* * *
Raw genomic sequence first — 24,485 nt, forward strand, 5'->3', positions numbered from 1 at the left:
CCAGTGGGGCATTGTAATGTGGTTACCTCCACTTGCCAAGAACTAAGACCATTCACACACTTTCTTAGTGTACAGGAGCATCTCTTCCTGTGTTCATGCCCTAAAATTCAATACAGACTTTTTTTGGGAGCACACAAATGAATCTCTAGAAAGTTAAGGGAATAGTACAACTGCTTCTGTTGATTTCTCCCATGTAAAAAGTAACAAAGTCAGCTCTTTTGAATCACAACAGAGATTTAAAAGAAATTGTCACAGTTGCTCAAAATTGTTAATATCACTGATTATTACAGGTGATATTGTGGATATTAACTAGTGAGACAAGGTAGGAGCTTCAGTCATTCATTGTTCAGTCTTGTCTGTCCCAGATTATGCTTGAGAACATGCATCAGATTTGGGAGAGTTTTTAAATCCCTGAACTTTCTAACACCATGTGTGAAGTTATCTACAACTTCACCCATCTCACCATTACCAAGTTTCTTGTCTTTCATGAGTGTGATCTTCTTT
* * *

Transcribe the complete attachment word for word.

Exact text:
Raw genomic sequence first — 24,485 nt, forward strand, 5'->3', positions numbered from 1 at the left:
CCAGTGGGGCATTGTAATGTGGTTACCTCCACTTGCCAAGAACTAAGACCATTCACACACTTTCTTAGTGTACAGGAGCATCTCTTCCTGTGTTCATGCCCTAAAATTCAATACAGACTTTTTTTGGGAGCACACAAATGAATCTCTAGAAAGTTAAGGGAATAGTACAACTGCTTCTGTTGATTTCTCCCATGTAAAAAGTAACAAAGTCAGCTCTTTTGAATCACAACAGAGATTTAAAAGAAATTGTCACAGTTGCTCAAAATTGTTAATATCACTGATTATTACAGGTGATATTGTGGATATTAACTAGTGAGACAAGGTAGGAGCTTCAGTCATTCATTGTTCAGTCTTGTCTGTCCCAGATTATGCTTGAGAACATGCATCAGATTTGGGAGAGTTTTTAAATCCCTGAACTTTCTAACACCATGTGTGAAGTTATCTACAACTTCACCCATCTCACCATTACCAAGTTTCTTGTCTTTCATGAGTGTGATCTTCTTT